Wednesday 5 May 2010

National Views

This has been a strange election where none of the three parties has really done well - apart perhaps from the Lib Dems, where a sparkling "we're not like the other two" performance in the first Leaders' debate has increased their polling percentages, but they have not really stood up to scrutiny.

Labour has had a series of disastrous moments - surprisingly for a Party which was so brilliant at presentation, partly because of Brown's general incapacity to deal with human beings and partly because the split between Brownites like Balls and Whelan and Blairites like Campbell and Mandelson has prevented a consistent approach. They are probably down to their irreduceable core vote, and the recent suggestions that people should vote tactically and their emphasis on negativity (don't vote for us because we're good, but because the oitehrs are bad) suggests they know that.

They deserve to lose: they had ideas of sweeping changes in the constitution and the management of public services but failed to implement them properly, leaving much running much more inefficiently, and more importantly they have squandered 1997's successful economic legacy, with Brown leaving behind a really serious public debt problem, the most complex and costly tax code in the world and serious unemployment, especially in the young. (I'm not going to link to all those points - they are discussed in more detail in my earlier blogposts).

A neighbour yesterday told me that the UK was not as bad as Greece; I'm not sure about that. We have one major advantage: we are not in the Euro, so have more flexibility to devalue sterling (so increasing inflation and interest rates) to stimulate exports and reduce the value of debt we owe externally. But our total exposure is worse, and we have massive uncounted liabilities from public sector pension liabilities and PFI spending. Just like Greece we are perfectly happy spending other people's money; unlike Greece, we haven't had to start paying it back yet.

Brown was featured in a double page spread in the Times today; they commented on his continual emphasis on child tax credits. A good idea perhaps - but so typical of him. He has created a complex and costly structure so that many who need help can't get it and those who do get it become dependent. But that is how Brown got and wants to keep power: to lock people into dependency and to deprive them of opportunity to break away. Little does he care about the effect of his detailed tax and benefit structures as long as he can be boss. Hopefully, whatever else is the result of this election, he will go.

The polls show that the Lib Dems had a sparkling first part of the campaign, overtaking Labour and equalling the Tories. As time has gone on, the sparkle is a bit tarnished. The Lib Dems policies have not stood up to scrutiny in many areas - immigration, the Euro and Europe and defence to name some, and regular readers will know my view that Cable is incompetent. Some of their tax policies have merit but others appear designed to prevent business growth. The Lib Dems are an old party with as many dubious donations as anyone else (if not more), and with electoral behaviour worse than most. The main problem for me is that the Lib Dems have not really spelled out how they will behave in the event of a hung Parliament, and they have not really convinced they can match the rhetoric. Not being Labour or Tory isn't really a convincing slogan, nor a recipe for long term success.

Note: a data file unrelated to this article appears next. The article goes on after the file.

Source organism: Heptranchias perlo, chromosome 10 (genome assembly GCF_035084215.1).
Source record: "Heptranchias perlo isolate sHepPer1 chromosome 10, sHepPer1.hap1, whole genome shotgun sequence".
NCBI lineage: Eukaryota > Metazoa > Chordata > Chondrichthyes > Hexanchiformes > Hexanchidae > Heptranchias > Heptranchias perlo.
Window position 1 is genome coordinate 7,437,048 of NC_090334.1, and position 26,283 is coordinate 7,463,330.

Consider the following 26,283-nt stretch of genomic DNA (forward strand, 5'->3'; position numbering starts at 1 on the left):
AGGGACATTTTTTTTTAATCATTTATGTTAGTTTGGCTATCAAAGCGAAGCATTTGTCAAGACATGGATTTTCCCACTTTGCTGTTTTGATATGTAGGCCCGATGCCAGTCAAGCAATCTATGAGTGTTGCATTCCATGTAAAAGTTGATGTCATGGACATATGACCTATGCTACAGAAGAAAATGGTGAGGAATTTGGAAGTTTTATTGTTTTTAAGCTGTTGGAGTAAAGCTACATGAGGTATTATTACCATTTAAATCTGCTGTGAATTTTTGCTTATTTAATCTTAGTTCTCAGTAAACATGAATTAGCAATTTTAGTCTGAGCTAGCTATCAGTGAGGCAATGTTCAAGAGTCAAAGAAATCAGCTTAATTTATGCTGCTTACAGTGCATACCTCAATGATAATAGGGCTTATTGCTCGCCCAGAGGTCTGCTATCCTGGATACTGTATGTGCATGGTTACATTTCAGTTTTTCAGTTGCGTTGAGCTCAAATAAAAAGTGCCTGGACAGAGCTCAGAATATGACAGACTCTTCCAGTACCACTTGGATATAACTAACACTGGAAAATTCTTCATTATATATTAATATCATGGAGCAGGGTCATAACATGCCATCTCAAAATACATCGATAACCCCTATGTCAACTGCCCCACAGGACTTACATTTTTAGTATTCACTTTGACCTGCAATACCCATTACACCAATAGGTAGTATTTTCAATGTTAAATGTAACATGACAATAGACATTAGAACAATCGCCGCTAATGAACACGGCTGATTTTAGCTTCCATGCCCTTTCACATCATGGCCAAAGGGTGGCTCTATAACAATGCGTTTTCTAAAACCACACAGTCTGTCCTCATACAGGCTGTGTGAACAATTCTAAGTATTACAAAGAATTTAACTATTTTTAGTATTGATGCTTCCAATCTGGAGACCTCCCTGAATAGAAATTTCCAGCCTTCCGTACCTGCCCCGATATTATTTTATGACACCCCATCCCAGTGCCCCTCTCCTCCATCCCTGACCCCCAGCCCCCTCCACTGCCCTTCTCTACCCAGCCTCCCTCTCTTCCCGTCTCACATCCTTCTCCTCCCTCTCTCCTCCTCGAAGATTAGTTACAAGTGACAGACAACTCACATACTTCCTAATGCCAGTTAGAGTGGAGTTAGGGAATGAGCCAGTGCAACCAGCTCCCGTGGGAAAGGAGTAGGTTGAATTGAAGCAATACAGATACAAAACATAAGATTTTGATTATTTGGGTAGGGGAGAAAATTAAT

The Tories have had a poor campaign nationally. Never mind the tactical error of encouraging the leadership debates and allowing Clegg an equal platform, they have not sounded honest on the economy (because despite sounding the right warnings during the 80s and at the last party conference, they have not said just how bad things are and will be) and have not sounded convincing on social issues (by focusing on concepts like "the big society" rather than on the need for freedom and a smaller state). Like Labour, they have to cope with two camps running their campaign. And because many voters have not yet suffered from our economic problems - we are spending other people's money and have not been asked for it back - the Tories are worried that too negative a message won't chime with voters. Cameron has tried all the way through to be positive and optimistic. Despite a poor performance, the Tories offer two things which mean they deserve to be elected:
- they recognise that public spending is not the only answer to problems;
- they believe in the private sector, that economic growth is ultimately what pays for things and will pay for us to get out of debt.

What will happen? I've consistently thought there will be a hung Parliament, which will inevitably increase uncertainty and therefore harm the economy. It's also hard to see such a situation lasting for four or five years, suggesting a further election quite soon.

I think one of two things will happen: a Lib/Lab pact if the Tories don't get enough seats to have a go, and a Tory minority Government if they do. I'd hate to see a Lib/Tory pact because we won't get proper policies and the Tories would get the blame. But lets wait and see....

1 comment:

Troy said...

I think the analysis is simple - the English want a Conservative government but the Scots, who already have their own "parliament" and much autonomy (as well as subsidies) send hordes of socialist MPs south to frustrate the English. Its time Cameron dropped his out of date attachment to the Union if he actually wants the power that the English indicate they want him to have.